Components specific to the medical oncology documentation included discussing plans pertaining to ongoing cancer treatment, and evaluating and managing medical complications connected with radiographic progression or worsening illness.

Although palliative care clinicians and oncologists both focused on cancer treatments, the palliative care clinicians tended to emphasize assisting the patient with decision making regarding therapy and discussing the effect of specific choices.

“The American Society of Clinical Oncology recently published a provisional statement suggesting that all patients with metastatic cancer or a high symptom burden should be offered [palliative care] early in the disease process. Currently, clinicians require further knowledge and experience to provide care in this context,” Yoong and colleagues wrote.

“Although our data detail a preliminary framework of care provided in our randomized trial, the approach may not be the only or optimal way of providing early integrated [palliative care]. Further research is needed not only to determine the generalizability of the benefits of early integrated [palliative care] but also to identify the components of the intervention that might be most effective.”

Disclosure: The researchers report no relevant financial disclosures.

Early ambulatory palliative care can play a critical role in the care of patients with non–small cell lung cancer by allowing oncologists to focus on cancer treatment and managing medical complications, according to study results.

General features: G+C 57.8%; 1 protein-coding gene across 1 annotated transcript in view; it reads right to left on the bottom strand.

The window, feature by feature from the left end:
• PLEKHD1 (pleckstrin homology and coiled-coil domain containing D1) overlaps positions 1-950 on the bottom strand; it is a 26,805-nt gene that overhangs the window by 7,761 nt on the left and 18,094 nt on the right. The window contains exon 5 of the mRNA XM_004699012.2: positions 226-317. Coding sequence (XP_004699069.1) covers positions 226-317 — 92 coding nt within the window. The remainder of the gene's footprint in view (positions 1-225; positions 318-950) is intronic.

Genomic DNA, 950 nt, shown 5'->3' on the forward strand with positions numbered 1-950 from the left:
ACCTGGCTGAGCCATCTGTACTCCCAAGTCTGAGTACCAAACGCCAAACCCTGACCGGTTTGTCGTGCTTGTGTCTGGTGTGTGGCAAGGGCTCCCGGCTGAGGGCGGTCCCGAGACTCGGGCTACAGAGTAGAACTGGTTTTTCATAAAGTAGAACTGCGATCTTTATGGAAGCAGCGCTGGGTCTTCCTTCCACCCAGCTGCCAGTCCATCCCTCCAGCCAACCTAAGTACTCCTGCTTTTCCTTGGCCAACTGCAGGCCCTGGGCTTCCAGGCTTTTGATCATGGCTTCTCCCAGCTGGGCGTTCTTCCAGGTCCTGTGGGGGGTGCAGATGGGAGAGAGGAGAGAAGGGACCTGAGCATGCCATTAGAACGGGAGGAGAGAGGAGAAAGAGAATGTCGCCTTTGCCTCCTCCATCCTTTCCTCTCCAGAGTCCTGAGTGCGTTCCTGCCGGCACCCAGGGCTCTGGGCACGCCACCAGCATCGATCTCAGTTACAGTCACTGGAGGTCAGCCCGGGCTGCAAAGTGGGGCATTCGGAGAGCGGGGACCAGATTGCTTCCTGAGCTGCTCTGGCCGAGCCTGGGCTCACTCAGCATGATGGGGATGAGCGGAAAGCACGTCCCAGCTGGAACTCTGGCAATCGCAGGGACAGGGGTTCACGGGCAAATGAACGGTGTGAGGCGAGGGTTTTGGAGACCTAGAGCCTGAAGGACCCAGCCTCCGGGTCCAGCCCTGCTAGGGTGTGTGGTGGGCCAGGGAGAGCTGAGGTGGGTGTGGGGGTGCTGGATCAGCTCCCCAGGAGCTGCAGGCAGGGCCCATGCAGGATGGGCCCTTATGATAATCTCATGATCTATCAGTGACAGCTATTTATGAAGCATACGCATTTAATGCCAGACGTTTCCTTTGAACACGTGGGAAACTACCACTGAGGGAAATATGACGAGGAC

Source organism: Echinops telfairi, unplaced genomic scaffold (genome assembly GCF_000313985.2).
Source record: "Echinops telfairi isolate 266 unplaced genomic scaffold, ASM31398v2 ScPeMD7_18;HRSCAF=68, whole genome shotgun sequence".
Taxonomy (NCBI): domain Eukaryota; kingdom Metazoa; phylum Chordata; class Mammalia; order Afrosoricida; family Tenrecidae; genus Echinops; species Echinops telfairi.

Previous randomized controlled studies of palliative care in the ambulatory care setting have revealed improvements in patient-reported outcomes, quality of end-of-life care and health care resource use. However, there is a lack of descriptive data on the content and nature of these services that has obstructed the dissemination of early integrated palliative care.

“Currently, many cancer centers have some form of [palliative care] services that predominantly consist of inpatient consultative services and acute inpatient units, whereas outpatient [palliative care] clinics remain a scarcer entity,” Jaclyn Yoong, MBBS, FRACP, of Massachusetts General Hospital in Boston, and colleagues wrote. “Early integration of [palliative care] with cancer care also enhances patients’ understanding of their illness and prognosis, leads to more timely transitions to hospice care, and decreases chemotherapy use near the end of life.”